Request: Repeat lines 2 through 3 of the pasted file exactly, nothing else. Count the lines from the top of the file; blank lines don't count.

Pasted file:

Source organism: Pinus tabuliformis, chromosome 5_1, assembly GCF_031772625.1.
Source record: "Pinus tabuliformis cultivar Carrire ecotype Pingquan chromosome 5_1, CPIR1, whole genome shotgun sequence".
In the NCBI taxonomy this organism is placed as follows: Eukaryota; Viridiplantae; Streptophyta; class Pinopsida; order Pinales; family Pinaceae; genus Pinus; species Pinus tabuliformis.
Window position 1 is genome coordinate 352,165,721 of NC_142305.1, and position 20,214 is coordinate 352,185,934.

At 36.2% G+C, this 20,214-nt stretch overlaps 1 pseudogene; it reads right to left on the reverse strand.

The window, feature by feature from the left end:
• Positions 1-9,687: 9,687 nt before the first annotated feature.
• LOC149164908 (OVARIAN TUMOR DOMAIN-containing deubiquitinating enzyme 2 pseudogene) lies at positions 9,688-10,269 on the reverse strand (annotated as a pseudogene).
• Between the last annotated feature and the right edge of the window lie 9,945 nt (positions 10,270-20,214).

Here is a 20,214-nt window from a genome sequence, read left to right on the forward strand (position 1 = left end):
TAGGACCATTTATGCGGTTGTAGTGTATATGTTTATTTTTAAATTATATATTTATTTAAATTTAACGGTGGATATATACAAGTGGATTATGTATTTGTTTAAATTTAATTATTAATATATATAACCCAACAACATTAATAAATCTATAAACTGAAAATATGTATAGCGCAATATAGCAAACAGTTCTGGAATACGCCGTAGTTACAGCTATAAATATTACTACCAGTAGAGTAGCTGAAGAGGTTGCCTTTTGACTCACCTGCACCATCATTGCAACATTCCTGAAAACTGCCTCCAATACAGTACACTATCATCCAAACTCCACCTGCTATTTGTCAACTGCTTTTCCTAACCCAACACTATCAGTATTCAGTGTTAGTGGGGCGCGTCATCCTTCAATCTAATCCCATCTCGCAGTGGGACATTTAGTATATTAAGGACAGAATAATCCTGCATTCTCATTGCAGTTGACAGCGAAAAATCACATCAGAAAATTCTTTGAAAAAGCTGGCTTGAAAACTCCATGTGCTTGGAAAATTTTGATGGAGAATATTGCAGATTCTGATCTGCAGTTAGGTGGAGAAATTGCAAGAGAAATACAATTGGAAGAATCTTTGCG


Source record: "Pinus tabuliformis cultivar Carrire ecotype Pingquan chromosome 5_1, CPIR1, whole genome shotgun sequence".
In the NCBI taxonomy this organism is placed as follows: Eukaryota; Viridiplantae; Streptophyta; class Pinopsida; order Pinales; family Pinaceae; genus Pinus; species Pinus tabuliformis.